Broadband News

Fibre on Demand in Wales, available but not available

Fibre on Demand (FoD) or to give its longer name, FTTP built out from the existing aggregation node on a custom basis is back in the news again after many months when a stop sale order was placed.

The current situation as we have been informed by the BT Group is that in Wales Fibre on Demand is available from Openreach, but BT Wholesale still has its stop sale order in place. Of course the service is available on an open basis to any other CP that is willing to pick up the data and backhaul it from the appropriate fibre handover node (usually the larger exchange in an area), so in theory LLU operators such as Sky, TalkTalk, Vodafone, Zen, Daisy or as we are talking Wales Spectrum could choose to take up the offer.

Nothing has changed yet on the price front that we are aware of, so still a three year contract, £99+VAT per month from Openreach for the 330 Mbps service and the cost of the install which will be in the £1000's.

So why available in Wales from Openreach? Mainly because the contract in Wales states 100 Mbps or faster to be available 40%. It was pretty much always expected that this would involve FoD and we were only expecting it to be start to be pushed once FoD2 with hopefully lower pricing and shorter lead times became available.

How long will the BT Wholesale stop sale notice remain in place we don't know, but will keep our usual pestering up to hopefully find out once available, so those willing to spend some of their savings can do so.

NOTE: FoD is different from areas where WBC FTTP appears as available to order, which is actually available at a variety of speeds from 38 Mbps and upwards and at the same price as FTTC at the wholesale level. Famously some installs of native FTTP have attracted excess construction costs, but until a new USO becomes legally binding and price limits put in place this will remain a risk.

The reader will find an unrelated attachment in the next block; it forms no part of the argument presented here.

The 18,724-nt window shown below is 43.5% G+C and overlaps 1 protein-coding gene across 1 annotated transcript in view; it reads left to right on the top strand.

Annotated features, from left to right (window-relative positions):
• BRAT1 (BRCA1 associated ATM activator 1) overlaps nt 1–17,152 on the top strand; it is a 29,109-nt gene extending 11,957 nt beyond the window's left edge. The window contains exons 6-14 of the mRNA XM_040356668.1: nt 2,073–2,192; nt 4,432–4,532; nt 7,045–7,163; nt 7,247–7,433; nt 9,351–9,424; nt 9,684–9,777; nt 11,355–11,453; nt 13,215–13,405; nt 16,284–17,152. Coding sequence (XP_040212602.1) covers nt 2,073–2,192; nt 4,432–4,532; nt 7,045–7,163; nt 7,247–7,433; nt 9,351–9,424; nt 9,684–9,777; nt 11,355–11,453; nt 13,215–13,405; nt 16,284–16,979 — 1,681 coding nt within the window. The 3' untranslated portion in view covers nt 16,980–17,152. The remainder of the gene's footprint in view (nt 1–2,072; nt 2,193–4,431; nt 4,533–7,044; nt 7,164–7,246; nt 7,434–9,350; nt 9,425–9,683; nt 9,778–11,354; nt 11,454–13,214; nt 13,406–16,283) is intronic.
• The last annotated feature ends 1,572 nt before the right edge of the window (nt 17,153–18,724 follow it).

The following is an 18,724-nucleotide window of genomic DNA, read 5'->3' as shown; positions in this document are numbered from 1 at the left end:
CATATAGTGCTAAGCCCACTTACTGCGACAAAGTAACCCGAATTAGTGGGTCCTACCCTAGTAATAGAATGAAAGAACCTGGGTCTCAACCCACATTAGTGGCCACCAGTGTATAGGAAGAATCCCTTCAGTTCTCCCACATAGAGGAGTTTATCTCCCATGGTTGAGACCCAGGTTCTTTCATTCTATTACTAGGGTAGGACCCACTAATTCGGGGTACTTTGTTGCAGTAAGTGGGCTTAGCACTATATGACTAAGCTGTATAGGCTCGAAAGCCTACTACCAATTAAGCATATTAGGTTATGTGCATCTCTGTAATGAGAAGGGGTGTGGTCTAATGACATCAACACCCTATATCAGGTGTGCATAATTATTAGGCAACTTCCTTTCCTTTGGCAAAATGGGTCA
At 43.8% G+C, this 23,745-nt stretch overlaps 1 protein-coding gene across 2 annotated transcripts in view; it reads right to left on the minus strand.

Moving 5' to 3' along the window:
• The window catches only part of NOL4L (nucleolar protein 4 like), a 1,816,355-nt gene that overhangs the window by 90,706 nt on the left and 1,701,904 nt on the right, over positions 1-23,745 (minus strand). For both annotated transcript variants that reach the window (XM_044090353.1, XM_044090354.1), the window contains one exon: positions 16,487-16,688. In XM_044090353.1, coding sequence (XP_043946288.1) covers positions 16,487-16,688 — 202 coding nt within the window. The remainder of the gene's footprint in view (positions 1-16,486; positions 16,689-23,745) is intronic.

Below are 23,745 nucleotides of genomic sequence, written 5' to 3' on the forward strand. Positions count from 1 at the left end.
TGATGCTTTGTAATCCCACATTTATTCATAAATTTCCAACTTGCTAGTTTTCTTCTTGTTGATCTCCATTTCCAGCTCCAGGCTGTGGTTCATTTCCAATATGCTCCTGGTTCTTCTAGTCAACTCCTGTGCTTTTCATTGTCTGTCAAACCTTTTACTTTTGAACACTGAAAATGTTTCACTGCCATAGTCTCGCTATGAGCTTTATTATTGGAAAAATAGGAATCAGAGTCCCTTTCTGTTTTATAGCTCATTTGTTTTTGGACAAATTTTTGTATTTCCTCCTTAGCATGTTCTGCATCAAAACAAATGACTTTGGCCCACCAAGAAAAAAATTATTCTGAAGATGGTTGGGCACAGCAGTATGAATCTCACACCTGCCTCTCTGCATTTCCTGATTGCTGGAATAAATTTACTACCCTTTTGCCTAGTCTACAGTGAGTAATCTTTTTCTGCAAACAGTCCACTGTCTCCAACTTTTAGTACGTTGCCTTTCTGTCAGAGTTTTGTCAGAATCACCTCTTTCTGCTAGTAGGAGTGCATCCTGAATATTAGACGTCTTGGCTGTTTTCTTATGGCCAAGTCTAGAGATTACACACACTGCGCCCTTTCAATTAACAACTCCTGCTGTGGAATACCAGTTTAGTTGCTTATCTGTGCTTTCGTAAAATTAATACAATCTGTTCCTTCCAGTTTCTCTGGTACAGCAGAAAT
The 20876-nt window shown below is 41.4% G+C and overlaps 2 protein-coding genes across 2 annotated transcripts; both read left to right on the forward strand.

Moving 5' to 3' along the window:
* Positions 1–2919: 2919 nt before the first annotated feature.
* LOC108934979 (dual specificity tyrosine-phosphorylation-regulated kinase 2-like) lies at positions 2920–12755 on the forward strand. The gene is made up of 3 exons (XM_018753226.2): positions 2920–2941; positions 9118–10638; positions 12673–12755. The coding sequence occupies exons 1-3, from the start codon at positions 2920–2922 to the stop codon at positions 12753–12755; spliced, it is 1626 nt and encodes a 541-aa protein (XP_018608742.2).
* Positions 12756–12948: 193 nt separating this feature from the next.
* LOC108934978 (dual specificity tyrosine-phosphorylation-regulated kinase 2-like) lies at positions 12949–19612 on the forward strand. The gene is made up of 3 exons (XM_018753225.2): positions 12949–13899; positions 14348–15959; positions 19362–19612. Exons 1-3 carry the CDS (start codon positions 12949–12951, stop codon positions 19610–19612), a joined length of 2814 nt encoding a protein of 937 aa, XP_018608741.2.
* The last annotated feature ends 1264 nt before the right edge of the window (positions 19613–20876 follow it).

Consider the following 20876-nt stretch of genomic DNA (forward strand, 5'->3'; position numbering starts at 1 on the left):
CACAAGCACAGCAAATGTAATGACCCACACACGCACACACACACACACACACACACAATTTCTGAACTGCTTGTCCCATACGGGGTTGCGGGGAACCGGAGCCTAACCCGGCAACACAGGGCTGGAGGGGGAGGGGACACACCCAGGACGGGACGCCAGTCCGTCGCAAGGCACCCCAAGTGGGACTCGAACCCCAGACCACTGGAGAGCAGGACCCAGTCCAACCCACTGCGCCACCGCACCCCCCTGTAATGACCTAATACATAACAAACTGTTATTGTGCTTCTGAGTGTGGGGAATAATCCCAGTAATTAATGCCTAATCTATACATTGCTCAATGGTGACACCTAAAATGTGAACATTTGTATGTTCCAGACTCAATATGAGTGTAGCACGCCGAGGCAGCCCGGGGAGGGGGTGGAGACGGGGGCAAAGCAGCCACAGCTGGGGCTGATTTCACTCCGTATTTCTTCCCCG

Isn't FTTP actually 40Mbps as there's no variability in what you get - order 40Mbps and get 40Mbps?

  • dogbark
  • over 3 years ago

No. Capped at 40Mb but has overheads so is 38Mb after those are taken out.

  • Dixinormous
  • over 3 years ago

With the connected cities vouchers now ended no one will be able to afford this anyway. so they might as well not bother.

  • ZenUser27
  • over 3 years ago

The Welsh BDUK project only placed the 100Mbps to 40% requirement on the intervention area, not on the commercial area.

Would the connected cities vouchers have applied within the BDUK intervention area, even if they hadn't suspended them?

  • WWWombat
  • over 3 years ago

No idea. I am in cardiff and my area was Eligable all I know. We already have FTTC serving.

But now it's going to be a few FTTC lined Bonded. Spectrum Internet will also do 330/30 that way for £110 a month which is about the same (that's including VAT)

They are about a mile from me too which is good. I like local companys

  • ZenUser27
  • over 3 years ago

An FTTC router will connect at 40M. Speed tests will show less.

  • Somerset
  • over 3 years ago

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